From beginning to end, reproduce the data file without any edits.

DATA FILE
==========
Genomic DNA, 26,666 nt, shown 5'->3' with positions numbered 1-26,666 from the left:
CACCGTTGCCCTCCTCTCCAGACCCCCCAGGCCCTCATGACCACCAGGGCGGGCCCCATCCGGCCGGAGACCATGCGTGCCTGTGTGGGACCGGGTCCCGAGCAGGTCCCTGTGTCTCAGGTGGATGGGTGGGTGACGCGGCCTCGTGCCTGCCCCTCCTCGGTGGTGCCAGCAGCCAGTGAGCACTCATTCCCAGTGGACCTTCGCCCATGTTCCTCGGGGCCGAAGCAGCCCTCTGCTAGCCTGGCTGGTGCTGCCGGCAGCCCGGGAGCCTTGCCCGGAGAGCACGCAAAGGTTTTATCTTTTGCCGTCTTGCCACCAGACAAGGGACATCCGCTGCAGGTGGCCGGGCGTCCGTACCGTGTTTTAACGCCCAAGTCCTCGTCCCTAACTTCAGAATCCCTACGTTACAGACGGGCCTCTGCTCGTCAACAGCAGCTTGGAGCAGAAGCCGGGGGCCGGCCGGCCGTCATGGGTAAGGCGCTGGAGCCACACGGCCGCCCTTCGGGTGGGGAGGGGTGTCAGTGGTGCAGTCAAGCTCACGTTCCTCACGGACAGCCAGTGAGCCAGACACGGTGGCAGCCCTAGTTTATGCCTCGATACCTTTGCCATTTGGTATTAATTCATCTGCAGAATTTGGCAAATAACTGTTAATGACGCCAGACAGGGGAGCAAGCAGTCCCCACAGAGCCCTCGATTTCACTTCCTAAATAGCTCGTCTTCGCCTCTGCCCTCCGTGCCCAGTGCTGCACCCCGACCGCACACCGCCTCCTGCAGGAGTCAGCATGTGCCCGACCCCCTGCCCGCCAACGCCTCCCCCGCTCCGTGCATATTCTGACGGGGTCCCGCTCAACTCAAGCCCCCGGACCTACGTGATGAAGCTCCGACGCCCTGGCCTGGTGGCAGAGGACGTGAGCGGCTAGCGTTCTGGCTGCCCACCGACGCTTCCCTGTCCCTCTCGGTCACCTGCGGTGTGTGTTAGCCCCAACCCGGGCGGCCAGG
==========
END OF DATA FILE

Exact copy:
Genomic DNA, 26,666 nt, shown 5'->3' with positions numbered 1-26,666 from the left:
CACCGTTGCCCTCCTCTCCAGACCCCCCAGGCCCTCATGACCACCAGGGCGGGCCCCATCCGGCCGGAGACCATGCGTGCCTGTGTGGGACCGGGTCCCGAGCAGGTCCCTGTGTCTCAGGTGGATGGGTGGGTGACGCGGCCTCGTGCCTGCCCCTCCTCGGTGGTGCCAGCAGCCAGTGAGCACTCATTCCCAGTGGACCTTCGCCCATGTTCCTCGGGGCCGAAGCAGCCCTCTGCTAGCCTGGCTGGTGCTGCCGGCAGCCCGGGAGCCTTGCCCGGAGAGCACGCAAAGGTTTTATCTTTTGCCGTCTTGCCACCAGACAAGGGACATCCGCTGCAGGTGGCCGGGCGTCCGTACCGTGTTTTAACGCCCAAGTCCTCGTCCCTAACTTCAGAATCCCTACGTTACAGACGGGCCTCTGCTCGTCAACAGCAGCTTGGAGCAGAAGCCGGGGGCCGGCCGGCCGTCATGGGTAAGGCGCTGGAGCCACACGGCCGCCCTTCGGGTGGGGAGGGGTGTCAGTGGTGCAGTCAAGCTCACGTTCCTCACGGACAGCCAGTGAGCCAGACACGGTGGCAGCCCTAGTTTATGCCTCGATACCTTTGCCATTTGGTATTAATTCATCTGCAGAATTTGGCAAATAACTGTTAATGACGCCAGACAGGGGAGCAAGCAGTCCCCACAGAGCCCTCGATTTCACTTCCTAAATAGCTCGTCTTCGCCTCTGCCCTCCGTGCCCAGTGCTGCACCCCGACCGCACACCGCCTCCTGCAGGAGTCAGCATGTGCCCGACCCCCTGCCCGCCAACGCCTCCCCCGCTCCGTGCATATTCTGACGGGGTCCCGCTCAACTCAAGCCCCCGGACCTACGTGATGAAGCTCCGACGCCCTGGCCTGGTGGCAGAGGACGTGAGCGGCTAGCGTTCTGGCTGCCCACCGACGCTTCCCTGTCCCTCTCGGTCACCTGCGGTGTGTGTTAGCCCCAACCCGGGCGGCCAGG